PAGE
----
Bicycle Accident Statistics Across the U.S.

There are literally millions of bicyclists in the United States, and according to the National Highway Transportation Safety Administration ("NHTSA") which reported that in the summer of 2002, approximately 57 million people - or 28% of the population rode bikes.  According to 50% of the survey, respondents reported riding bicycles purely for pleasure or exercise. Some of these rides, however, resulted in bicycle accidents and injuries ranging in severity from minor to life altering injuries (a wide range). Bicycle trips account for less than 1% of all trips in the United States, yet bicycle deaths constitute 2% of all traffic deaths.   Bicycle riding by itself is not inherently dangerous, but combined with other factors, such as the inattention of other motorists on the road way, and roads that are not maintained properly or need additional maintenance, it can be a deadly activity.

It is hard to determine the exact number of bicycle accidents which occur each year because so many do go unreported and are not calculated in surveys. According to one research organization, which compared police records to emergency room records, it is possible that as few as 10% of bicycle injuries are reported to local law enforcement agencies like the police. However, there has been a significant decline in the number of serious bicycle accidents over the past twenty years; this is more than likely due to increased awareness of bicycle safety, both by cyclists and motorists. Safety campaigns aimed at children and parents have been effective; especially the website for U.S. Consumer Product Safety. Nevertheless, there continues to be too many bicycle deaths and bicycle injuries across the United States.  There has been a trend toward fewer bicyclist deaths, but there has also been a major shift in who is being killed in bicycling accidents. For example, according to the Insurance Institute for Highway Safety, in 1975, approximately 32% of those killed in bicycle accidents were over the age of 16 years of age. In 1999, approximately 71% of bicycle deaths involved bicyclists 16 years or older; however, today most bicycle accidents involve adults at intersections of major roads during the night or when the sun begins to set not casting much light outside.  Also, as fuel prices continue to increase, the number of adults adopting cycling for necessity rather than recreation is likely to increase. If bicycle transportation does increase, unfortunately, so will the circumstances that bring about most bicycle accidents and injuries.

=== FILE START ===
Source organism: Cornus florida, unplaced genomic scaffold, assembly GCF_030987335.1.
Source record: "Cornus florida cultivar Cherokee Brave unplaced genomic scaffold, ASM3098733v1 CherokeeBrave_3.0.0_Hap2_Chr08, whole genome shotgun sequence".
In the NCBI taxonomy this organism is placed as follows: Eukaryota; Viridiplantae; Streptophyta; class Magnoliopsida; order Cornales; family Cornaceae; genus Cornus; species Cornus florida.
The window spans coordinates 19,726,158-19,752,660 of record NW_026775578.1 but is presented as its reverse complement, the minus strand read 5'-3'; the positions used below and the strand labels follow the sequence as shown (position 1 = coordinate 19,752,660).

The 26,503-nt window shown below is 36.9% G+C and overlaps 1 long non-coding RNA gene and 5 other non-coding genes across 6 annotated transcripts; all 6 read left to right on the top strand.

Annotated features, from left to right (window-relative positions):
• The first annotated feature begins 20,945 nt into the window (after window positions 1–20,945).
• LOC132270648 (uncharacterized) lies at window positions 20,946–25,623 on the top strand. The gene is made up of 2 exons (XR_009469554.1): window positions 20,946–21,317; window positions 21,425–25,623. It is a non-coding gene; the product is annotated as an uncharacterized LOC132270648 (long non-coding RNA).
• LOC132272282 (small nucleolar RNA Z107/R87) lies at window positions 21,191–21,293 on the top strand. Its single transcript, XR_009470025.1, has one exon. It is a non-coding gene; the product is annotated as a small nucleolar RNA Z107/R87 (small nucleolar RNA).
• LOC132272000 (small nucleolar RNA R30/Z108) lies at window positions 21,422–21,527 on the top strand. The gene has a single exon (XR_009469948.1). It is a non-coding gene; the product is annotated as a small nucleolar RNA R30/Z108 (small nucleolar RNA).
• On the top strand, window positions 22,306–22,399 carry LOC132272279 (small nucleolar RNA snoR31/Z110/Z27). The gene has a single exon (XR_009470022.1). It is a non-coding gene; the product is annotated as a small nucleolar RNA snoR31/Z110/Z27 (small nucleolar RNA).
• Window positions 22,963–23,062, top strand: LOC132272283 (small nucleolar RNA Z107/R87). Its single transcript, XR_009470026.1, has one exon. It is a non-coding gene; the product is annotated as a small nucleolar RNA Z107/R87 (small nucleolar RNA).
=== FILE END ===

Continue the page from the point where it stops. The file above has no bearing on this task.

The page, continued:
What are Some Causes of Bicycle Accidents?

Some causes include "environmental factors" such as impaired visibility, and poor road and path conditions that need to be maintained better, including large and small potholes, road debris that should not be there, government maintenance problems and even dog attacks can cause bicycle accidents. Negligent motorists often can cause bike accidents too by opening a car door into a cyclist's path (usually without looking back) or not paying adequate attention while driving.  Driving under the Influence of Alcohol is also a major cause of bicycle accidents; especially in San Diego, California which recently has seen an increase amount of drunk driving activity. It is the unfortunate truth that some motorists cause bicycle accidents by recklessly refusing to share the road with bicyclists; sometimes literally forcing cyclists off the road or into a collision; I have seen some examples of motorists navigating their cars in bike lanes on purpose due to impatience factors. The US Department of Transportation recently reviewed the circumstances of the approximately 750 bicycle accidents involving motor vehicles that occurred in the 1999 in the U.S. They concluded that all of the bike accidents they studied were the result of six common factors:

1.  Failing to yield the right-of-way at an intersection by motorist (21.7%) or bicyclist (16.8%);

2.  Motorists unexpectedly turning or merging into the path of a cyclist, often making left turns in the path of an oncoming cyclist (12.1%);

3.  Bicyclist, typically children, failing to yield the right-of-way at a mid-block location, often a residential driveway. (11.7%);

4.  Motorists overtaking bicyclists, often by misjudging the space needed to safely pass (8.6%); and, finally

5.  Bicyclists unexpectedly turning or merging into the path of a motorist, often making left turns into the path of an oncoming motorist (7.3%).

Some bike accidents are caused by other outside factors as seen with design defects with manufacturers of bicycles, or negligent repair of bicycles or their mechanical components.

Mark C. Blane is a San Diego Bicycle Accident Attorney, and the managing lawyer of the Law Offices of Mark C. Blane, a San Diego, California Pedestrian Injury Law Firm devoted to representing families of  injured persons of automobile accidents. If you or someone you love, has been injured or killed in San Diego County, or Southern California, due to the negligence of another, please order your FREE copy of Mr. Blane's book, The 10 Secrets You Need To Know About Your Injury Case, BEFORE You Call A Lawyer. It is full of helpful information, insights, and secrets that will help you protect your legal rights.  It normally sells for $16.95; however, it is free to all California residents, or those injured in a California accident.

 

 

Mark Blane
Founder of The Law Offices of Mark Blane, APC
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